Love,

Grandma Judy

 

The Oregon Zoo

Dear Liza,

Today Grandpa Nelson and I went to the zoo with Cousins Jasper and Kestrel. We took the #4 bus from their house to Pioneer Square downtown, then the Blue Line Max train to Washington Park, where the zoo is. The zoo is on top of a hill, but the train doesn’t go up the hill…it goes through a tunnel underneath the hill, and when we got off the train, we took an elevator straight up to the top. The train station is 260 feet below the surface where the zoo is, so the elevator is as tall as a 28 story building! That is almost 5 times as tall as the tallest building in Salinas. The elevator went really fast and we were at the top in about 10 seconds.

We got became members of the zoo, like we did for the Art Museum, so we can go whenever we want. It is also a way of supporting the zoo, because wild animals are expensive to take care of.

The first animal we had to see was Lily the elephant. She was born at the zoo when your cousins were babies, and they have sort of grown up together. When we got to Lily’s enclosure, which is in the area of the zoo called Elephant Lands, she was far away and hard to see, but the kids shouted hello to her, anyway. We walked down a hill and found a big grassy field called the Amphitheater.

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Kestrel watching the flying birds

The people in the show, both young ladies named Bree, had wild birds fly from different parts of the field, right over our heads! There was Eagle Owl, which is the largest kind of owl. They live in Africa and hunt African Hedgehogs at night. Bree and Bree also showed us a Red-Tailed Hawk, which is an Oregon wild bird that has learned how to live here in the city. They nest in large trees on the hillsides and hunt rats and pigeons, so they actually help keep the city clean.

We learned that different animals have different names for their groups. Just like there are herds of cows and flocks of birds, there are dazzles of zebras and crushes of rhinos. I don’t know who makes up the names, but they sure are interesting.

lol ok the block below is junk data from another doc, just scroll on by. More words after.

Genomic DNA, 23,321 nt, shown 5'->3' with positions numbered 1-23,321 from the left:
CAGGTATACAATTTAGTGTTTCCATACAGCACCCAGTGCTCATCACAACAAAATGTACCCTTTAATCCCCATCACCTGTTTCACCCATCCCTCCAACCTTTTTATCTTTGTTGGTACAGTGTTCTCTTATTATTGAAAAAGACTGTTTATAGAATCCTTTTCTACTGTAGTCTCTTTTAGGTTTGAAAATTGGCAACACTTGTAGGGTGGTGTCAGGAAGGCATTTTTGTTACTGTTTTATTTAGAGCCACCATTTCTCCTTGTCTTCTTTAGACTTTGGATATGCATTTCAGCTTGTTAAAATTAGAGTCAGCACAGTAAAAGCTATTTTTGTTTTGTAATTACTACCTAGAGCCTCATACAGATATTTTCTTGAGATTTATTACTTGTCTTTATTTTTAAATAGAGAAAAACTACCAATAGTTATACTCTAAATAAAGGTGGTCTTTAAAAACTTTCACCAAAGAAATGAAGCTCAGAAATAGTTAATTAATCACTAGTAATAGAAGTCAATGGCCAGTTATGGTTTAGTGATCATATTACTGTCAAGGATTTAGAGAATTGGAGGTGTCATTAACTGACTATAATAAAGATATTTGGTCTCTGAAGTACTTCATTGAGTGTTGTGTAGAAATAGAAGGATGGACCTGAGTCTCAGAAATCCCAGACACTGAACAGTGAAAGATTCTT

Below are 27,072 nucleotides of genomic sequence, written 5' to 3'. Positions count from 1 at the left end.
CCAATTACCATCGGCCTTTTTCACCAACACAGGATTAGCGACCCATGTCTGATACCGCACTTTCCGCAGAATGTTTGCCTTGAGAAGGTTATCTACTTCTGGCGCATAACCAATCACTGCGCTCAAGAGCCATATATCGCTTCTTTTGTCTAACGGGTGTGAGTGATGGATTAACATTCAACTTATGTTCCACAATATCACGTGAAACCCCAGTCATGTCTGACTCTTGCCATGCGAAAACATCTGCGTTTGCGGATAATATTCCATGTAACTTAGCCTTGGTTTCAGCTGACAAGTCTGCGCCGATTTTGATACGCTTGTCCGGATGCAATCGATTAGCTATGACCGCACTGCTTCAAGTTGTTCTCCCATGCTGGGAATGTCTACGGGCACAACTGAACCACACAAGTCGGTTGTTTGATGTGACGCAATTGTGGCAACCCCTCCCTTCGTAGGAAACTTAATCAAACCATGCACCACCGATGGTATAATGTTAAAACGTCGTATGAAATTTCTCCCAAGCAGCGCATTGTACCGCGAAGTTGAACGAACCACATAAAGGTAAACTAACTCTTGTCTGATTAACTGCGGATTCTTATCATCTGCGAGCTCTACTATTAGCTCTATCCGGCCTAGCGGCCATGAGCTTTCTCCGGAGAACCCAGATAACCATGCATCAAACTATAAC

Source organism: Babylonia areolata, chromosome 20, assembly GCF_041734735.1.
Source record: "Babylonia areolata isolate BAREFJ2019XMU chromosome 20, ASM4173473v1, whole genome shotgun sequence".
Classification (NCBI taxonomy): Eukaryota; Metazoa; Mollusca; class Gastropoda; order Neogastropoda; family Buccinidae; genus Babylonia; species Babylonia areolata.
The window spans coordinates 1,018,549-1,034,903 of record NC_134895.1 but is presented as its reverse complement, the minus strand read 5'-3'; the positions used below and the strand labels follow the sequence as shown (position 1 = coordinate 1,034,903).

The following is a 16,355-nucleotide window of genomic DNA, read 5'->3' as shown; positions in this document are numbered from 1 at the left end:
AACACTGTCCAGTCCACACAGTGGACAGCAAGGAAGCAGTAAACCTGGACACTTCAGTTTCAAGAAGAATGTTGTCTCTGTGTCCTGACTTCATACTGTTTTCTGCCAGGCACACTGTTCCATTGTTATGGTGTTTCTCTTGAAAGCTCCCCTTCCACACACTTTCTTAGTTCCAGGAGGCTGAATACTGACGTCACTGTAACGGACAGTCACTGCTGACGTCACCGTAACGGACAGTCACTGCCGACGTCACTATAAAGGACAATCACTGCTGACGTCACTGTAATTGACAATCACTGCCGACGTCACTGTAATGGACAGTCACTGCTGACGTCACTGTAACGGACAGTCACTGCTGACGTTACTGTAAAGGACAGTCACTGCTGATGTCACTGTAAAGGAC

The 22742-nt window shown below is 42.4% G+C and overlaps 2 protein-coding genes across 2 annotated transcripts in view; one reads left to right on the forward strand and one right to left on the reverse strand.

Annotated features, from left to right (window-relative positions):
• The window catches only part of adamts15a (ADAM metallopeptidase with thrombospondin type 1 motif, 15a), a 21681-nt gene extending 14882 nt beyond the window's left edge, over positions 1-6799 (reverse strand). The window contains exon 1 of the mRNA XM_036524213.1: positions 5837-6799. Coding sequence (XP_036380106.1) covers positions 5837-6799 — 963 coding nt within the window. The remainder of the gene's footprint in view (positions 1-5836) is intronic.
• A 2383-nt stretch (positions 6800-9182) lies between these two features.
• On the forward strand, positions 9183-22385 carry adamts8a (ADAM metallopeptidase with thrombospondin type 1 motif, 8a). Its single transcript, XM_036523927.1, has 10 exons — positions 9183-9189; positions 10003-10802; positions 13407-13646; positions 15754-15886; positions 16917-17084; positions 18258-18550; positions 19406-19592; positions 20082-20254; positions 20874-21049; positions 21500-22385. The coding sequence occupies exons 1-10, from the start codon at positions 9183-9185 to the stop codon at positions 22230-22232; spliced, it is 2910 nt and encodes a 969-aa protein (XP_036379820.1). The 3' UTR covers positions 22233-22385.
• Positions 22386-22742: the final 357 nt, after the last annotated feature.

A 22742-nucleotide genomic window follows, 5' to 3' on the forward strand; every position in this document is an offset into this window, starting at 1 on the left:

We visited bears and penguins and got sprayed by a fountain, and then we found the  The Discovery Zone. There was a building with all sorts of activities and critters inside, like a place for kids to make up their own puppet shows, baby turtles being raised in big tubs, and games to learn about how animals live.

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Jasper making a puppet show

 

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Kestrel and Grandpa Nelson…Jasper in the background

There was also the insect zoo,  a room where there were glass boxes with really interesting bugs. There were two kinds of tarantulas, stick insects a foot long, and even a Madagascar Hissing Cockroach, as big and your daddy’s thumb, which I got to pet! Cousin Kestrel watched, but didn’t pet it. It felt smooth, like it was made of glass. There were more games and young people telling all about the insects.

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Madagascar Hissing Cockroach

By this time, we were hungry for lunch we walked to the Sankuru Trader, way out by the giraffes, and had hot dogs and pretzels, with a blue raspberry icee for dessert. We felt so much better after the rest and food!

We walked all the way to the other corner of the zoo to visit the Great Northwest area. It felt just like hiking in the forest! There were beautiful trees and waterfalls, with windows that let you watch the ducks paddling on top of the water and diving underneath, too. There was a model of an eagle’s nest, and Jasper, Kestrel and I pretended we were a Momma eagle and her babies learning to fly. It was so much fun.

There was even art at the zoo. There was a wooden carving showing bears and silly cats, and a mosaic showing the stages of a salmon’s life, and a statue of mountain goats that we got to climb on.

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Kestrel, Salmon mosaic, and Jasper
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Silly Cat Carving
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Grandma Judy, Kestrel and Jasper on the goat statue

When we had seen all we could see, we took the elevator back down to the Blue Line Max train, changed to the #4 bus, and took the cousins back to their house. It had been a fun, but exhausting day. We all took naps that afternoon before dinner.

Love,

Grandma Judy

 

 

 

The Laurelhurst Neighborhood

Dear Liza,

Today, while Grandpa Nelson and Auntie Bridgett were working, I went for a walk around the Laurelhurst neighborhood. It is just next to our Kerns neighborhood and very shady and pretty.

There is Laurelhurst Park, which I have told you about, 31 acres of maple, fir, oak and elm trees with places for kids to play and dogs to run, as well as a small lake for ducks and turtles, picnic tables and toys to climb on. The Park was built in 1909,  and the trees were planted then, because this land had been a farm. So these giant trees are “only” one hundred years old.  The Park was made by a landscape architect named Emanuel Mische. The hills and valleys of the land helped him make it feel like a forest and not just flat land with trees. It is my favorite place in Portland.